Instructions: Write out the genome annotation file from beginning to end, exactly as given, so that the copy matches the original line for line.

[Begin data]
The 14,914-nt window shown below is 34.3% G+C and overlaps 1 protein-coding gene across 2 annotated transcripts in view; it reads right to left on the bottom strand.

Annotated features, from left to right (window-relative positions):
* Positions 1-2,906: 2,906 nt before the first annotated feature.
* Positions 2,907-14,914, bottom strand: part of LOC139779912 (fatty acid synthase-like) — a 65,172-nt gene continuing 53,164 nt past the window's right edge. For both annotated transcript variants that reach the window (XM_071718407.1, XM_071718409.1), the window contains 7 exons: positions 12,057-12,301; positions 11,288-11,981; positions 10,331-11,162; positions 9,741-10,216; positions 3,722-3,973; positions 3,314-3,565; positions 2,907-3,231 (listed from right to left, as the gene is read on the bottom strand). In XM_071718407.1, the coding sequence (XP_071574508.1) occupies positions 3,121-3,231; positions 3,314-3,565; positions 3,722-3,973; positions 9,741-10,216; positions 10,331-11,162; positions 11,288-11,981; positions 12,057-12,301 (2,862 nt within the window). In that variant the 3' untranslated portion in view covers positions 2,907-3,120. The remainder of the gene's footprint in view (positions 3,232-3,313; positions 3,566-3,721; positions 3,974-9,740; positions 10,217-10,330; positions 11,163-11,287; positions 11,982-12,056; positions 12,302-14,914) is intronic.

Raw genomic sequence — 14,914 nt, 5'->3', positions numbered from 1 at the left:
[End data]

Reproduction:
The 14,914-nt window shown below is 34.3% G+C and overlaps 1 protein-coding gene across 2 annotated transcripts in view; it reads right to left on the bottom strand.

Annotated features, from left to right (window-relative positions):
* Positions 1-2,906: 2,906 nt before the first annotated feature.
* Positions 2,907-14,914, bottom strand: part of LOC139779912 (fatty acid synthase-like) — a 65,172-nt gene continuing 53,164 nt past the window's right edge. For both annotated transcript variants that reach the window (XM_071718407.1, XM_071718409.1), the window contains 7 exons: positions 12,057-12,301; positions 11,288-11,981; positions 10,331-11,162; positions 9,741-10,216; positions 3,722-3,973; positions 3,314-3,565; positions 2,907-3,231 (listed from right to left, as the gene is read on the bottom strand). In XM_071718407.1, the coding sequence (XP_071574508.1) occupies positions 3,121-3,231; positions 3,314-3,565; positions 3,722-3,973; positions 9,741-10,216; positions 10,331-11,162; positions 11,288-11,981; positions 12,057-12,301 (2,862 nt within the window). In that variant the 3' untranslated portion in view covers positions 2,907-3,120. The remainder of the gene's footprint in view (positions 3,232-3,313; positions 3,566-3,721; positions 3,974-9,740; positions 10,217-10,330; positions 11,163-11,287; positions 11,982-12,056; positions 12,302-14,914) is intronic.

Raw genomic sequence — 14,914 nt, 5'->3', positions numbered from 1 at the left: